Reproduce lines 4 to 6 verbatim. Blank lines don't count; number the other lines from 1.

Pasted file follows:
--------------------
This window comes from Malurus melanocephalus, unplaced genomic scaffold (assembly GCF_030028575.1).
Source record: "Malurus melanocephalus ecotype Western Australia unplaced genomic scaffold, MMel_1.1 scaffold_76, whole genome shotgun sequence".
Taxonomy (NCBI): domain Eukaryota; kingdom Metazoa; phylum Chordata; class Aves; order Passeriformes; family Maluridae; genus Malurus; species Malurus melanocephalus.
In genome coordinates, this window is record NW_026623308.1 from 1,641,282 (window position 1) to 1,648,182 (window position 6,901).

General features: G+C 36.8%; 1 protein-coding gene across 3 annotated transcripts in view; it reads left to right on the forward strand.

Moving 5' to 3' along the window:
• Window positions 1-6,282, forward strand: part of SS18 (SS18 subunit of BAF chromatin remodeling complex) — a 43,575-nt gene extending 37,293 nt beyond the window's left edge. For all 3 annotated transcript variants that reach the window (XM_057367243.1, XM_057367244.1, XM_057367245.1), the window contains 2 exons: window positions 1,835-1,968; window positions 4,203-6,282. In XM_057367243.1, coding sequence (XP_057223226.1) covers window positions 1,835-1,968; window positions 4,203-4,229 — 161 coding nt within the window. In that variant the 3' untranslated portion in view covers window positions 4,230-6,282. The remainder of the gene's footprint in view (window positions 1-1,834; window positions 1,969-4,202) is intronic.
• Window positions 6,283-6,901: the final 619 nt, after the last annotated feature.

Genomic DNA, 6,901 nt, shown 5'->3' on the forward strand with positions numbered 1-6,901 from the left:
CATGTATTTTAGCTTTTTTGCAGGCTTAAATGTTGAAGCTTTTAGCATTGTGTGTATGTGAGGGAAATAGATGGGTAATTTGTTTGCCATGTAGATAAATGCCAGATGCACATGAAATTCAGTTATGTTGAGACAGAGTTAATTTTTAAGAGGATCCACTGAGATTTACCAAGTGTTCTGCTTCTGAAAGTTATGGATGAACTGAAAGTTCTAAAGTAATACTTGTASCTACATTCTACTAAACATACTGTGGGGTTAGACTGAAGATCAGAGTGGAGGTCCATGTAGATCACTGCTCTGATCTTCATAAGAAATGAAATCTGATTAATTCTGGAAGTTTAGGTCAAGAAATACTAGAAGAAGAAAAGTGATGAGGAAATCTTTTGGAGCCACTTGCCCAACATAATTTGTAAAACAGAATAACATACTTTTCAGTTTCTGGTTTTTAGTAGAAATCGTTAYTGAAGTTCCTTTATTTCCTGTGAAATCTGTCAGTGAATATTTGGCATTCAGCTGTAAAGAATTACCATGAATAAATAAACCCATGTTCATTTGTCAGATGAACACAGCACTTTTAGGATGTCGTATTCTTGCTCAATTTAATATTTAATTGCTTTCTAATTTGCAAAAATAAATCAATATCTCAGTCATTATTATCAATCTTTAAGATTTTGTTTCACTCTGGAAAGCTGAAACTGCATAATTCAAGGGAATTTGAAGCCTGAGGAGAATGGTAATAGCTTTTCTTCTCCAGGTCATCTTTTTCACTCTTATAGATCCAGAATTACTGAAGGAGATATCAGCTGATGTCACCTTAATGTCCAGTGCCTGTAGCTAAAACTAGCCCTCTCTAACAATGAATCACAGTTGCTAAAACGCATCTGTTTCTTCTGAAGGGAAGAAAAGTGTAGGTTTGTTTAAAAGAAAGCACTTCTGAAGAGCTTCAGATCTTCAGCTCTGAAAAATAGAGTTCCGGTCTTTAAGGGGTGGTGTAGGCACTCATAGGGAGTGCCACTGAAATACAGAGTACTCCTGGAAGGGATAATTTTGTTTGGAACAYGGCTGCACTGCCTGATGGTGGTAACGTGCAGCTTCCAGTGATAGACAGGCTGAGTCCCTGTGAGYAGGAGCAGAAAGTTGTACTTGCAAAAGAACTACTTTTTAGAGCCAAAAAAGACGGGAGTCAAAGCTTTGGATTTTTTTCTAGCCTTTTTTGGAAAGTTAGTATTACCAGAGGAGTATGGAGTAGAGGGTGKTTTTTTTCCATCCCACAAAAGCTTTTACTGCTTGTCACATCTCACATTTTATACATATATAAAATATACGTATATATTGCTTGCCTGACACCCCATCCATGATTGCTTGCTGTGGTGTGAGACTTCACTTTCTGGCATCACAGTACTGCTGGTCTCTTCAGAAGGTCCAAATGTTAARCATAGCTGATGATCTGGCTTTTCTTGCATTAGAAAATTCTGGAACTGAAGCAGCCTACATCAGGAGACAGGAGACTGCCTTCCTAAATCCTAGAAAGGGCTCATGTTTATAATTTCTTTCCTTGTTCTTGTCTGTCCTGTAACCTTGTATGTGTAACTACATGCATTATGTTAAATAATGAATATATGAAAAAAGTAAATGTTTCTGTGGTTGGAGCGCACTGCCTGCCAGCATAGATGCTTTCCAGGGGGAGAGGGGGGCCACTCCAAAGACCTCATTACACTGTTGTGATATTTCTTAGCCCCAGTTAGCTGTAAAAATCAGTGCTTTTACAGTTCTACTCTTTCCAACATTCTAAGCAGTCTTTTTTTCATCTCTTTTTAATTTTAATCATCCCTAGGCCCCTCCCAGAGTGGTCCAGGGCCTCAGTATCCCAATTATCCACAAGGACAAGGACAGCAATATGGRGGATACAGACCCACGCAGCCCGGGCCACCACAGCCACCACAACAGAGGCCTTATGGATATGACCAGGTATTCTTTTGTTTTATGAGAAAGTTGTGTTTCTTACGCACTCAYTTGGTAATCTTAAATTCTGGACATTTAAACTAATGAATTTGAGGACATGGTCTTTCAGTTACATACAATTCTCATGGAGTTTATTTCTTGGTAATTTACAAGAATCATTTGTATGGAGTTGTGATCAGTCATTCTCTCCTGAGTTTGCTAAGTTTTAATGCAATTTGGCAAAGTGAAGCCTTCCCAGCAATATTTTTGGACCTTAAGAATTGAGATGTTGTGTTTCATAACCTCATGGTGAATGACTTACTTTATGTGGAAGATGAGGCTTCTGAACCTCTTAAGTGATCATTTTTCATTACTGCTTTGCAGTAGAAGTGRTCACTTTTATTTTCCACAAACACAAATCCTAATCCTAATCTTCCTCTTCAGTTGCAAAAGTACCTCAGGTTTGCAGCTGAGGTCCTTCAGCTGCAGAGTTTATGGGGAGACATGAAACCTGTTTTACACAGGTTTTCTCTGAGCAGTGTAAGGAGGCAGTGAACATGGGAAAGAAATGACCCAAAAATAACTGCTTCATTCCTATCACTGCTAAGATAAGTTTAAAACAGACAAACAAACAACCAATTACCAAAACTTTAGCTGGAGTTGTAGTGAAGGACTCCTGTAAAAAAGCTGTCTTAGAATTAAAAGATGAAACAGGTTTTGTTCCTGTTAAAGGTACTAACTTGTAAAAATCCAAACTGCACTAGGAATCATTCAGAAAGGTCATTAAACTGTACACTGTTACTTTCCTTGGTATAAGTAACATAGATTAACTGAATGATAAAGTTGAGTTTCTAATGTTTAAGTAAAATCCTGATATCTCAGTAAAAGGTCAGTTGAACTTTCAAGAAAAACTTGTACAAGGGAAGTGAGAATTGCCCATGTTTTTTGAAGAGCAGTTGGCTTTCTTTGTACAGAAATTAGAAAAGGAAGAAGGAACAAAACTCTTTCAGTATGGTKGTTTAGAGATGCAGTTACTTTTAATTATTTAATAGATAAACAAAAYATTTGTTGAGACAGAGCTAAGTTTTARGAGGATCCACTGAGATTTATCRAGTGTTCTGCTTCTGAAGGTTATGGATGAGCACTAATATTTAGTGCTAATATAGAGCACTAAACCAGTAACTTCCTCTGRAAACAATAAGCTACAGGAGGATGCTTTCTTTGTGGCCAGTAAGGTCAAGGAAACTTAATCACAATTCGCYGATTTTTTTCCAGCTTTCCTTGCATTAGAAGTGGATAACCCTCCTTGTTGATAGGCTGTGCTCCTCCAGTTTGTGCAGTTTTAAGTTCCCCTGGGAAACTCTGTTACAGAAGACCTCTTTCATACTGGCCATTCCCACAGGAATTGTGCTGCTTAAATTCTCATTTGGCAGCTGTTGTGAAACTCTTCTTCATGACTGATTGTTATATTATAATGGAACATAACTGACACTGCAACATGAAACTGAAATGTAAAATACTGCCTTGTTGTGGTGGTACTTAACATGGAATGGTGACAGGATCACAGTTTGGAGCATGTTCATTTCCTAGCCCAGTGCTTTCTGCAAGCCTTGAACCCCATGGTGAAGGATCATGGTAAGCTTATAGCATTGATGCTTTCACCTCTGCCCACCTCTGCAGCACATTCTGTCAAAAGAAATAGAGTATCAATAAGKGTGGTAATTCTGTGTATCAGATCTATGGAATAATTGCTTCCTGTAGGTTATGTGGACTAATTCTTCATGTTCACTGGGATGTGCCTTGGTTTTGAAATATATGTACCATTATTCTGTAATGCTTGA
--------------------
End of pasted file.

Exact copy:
In genome coordinates, this window is record NW_026623308.1 from 1,641,282 (window position 1) to 1,648,182 (window position 6,901).

General features: G+C 36.8%; 1 protein-coding gene across 3 annotated transcripts in view; it reads left to right on the forward strand.

Moving 5' to 3' along the window: